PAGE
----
This letter was written by Thomas Cochran Hamer (1793-1874) to his brother, Robert Cochran Hamer (1801-1878). They were the sons of John Hicks Hamer (1765-1820) and Nancy Cochran (1772-1820) of Tatum, Marlboro, South Carolina.
Thomas Hamer married Sarah Cheairs (1805-1856) of Anson County, North Carolina, where they resided until 1841 when they moved to Benton County, Mississippi and settled on “Egypt” plantation about 15 miles from Holly Springs near the village of Salem. He owned more than 100 slaves and gave 15 to 20 slaves and a section of land to each of his children when they reached reached the age of 15. After Sarah’s death in 1856, Thomas married the widow, Mrs. Sallie Scott Mask.
Robert Hamer married Mary Ann Bethea (1811-1840) in 1829. She died the year following this letter and Robert never remarried. His sister Charlotte, the wife of James Willis, helped him raise his children. Robert was a very successful planter. He later moved to Harllesville (now Little Rock), South Carolina.
The letter references a family feud over the ownership of a female slave. Thomas and Robert’s aunt, Frances Hamer (1769-1831), was married to James Ratliff (1763-1833) in 1791. We learn that the aforementioned slave was willed to their youngest daughter, Elizabeth Ratliff (1814-1874), who became the wife of Robert Swan Huntley (1807-1887). For reasons not explained in the letter, however, it seems that the slave was still in possession of Col. James Hamer Ratliff (1793-1849), the eldest son of James and Francis Ratliff, and that he had not yet given her over to the Huntley family despite threats. Remarkably, the brother-in-laws shoot at each other and Huntley is seriously wounded but survives.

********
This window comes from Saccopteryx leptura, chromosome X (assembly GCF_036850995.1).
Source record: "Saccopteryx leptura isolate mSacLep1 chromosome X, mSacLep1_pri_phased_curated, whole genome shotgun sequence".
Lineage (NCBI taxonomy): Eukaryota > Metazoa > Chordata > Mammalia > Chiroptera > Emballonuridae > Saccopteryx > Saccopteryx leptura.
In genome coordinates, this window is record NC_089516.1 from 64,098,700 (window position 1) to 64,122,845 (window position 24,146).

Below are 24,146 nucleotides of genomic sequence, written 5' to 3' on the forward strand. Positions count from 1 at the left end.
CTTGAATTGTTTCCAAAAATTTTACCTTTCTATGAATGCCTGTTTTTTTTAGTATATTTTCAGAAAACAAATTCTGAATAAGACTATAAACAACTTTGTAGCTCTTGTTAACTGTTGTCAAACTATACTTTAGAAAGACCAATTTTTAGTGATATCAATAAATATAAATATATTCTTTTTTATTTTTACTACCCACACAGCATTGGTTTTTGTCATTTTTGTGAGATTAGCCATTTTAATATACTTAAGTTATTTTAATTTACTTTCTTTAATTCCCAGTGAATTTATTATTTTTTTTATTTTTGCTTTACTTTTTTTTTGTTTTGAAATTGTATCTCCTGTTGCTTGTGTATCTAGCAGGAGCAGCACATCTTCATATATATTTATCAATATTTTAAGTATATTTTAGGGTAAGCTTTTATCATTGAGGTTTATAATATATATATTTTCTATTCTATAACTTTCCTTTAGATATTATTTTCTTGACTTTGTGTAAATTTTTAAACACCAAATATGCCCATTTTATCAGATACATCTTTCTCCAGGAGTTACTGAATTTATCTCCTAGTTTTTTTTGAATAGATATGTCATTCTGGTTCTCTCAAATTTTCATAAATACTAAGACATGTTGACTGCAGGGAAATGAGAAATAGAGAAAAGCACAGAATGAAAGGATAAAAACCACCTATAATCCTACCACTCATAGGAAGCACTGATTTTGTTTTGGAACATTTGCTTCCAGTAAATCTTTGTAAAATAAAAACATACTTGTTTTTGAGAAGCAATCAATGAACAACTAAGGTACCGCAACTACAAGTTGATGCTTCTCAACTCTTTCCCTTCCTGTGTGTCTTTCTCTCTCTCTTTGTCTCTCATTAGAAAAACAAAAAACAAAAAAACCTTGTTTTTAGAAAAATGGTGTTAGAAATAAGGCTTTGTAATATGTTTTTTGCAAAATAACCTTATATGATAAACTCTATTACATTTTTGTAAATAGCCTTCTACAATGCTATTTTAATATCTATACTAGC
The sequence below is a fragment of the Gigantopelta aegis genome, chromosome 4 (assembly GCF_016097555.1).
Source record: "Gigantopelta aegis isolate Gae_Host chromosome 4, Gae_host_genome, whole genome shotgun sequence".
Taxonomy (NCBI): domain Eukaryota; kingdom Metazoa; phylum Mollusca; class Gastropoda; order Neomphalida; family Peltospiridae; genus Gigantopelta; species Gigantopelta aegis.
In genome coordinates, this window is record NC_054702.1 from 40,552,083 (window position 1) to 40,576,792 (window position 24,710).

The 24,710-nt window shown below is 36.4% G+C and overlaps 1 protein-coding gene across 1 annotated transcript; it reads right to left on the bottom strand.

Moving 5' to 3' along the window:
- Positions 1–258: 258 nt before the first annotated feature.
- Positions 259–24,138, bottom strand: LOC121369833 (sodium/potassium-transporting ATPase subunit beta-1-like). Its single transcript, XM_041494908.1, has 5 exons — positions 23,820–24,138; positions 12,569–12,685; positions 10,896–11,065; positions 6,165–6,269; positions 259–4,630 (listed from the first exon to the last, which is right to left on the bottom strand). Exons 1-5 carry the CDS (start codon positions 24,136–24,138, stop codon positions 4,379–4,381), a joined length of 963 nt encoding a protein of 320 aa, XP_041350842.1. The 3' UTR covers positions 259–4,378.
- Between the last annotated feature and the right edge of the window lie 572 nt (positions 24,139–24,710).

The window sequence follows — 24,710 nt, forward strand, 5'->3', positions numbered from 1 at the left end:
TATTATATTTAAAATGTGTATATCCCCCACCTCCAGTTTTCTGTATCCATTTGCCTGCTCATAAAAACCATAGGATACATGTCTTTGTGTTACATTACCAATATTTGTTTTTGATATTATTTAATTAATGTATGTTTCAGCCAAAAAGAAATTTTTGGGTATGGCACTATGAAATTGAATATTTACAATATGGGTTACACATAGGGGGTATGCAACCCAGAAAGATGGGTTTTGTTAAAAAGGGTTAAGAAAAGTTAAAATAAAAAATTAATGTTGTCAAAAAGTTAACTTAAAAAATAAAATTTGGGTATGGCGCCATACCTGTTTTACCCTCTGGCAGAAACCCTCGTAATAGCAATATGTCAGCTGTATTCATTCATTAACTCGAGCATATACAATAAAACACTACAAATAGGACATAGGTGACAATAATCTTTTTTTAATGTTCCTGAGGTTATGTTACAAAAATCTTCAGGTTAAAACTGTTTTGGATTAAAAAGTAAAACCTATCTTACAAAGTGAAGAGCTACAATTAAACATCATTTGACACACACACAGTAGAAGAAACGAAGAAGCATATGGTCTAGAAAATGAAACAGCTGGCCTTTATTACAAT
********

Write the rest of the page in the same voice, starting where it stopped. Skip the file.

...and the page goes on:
Addressed to Mr. Robert C. Hamer, Marlboro District, Clio, South Carolina
Wadesboro [North Carolina]
June 10th 1839
I take this opportunity of writing you a few lines to inform you that we are all well [and] have enjoyed a reasonable health this spring past. I have been somewhat unwell myself with misery in my sides but keep up and about and don’t complain much. The balance [of] our relations are well. I saw William Flourson yesterday. He stated brother James’ family was all well.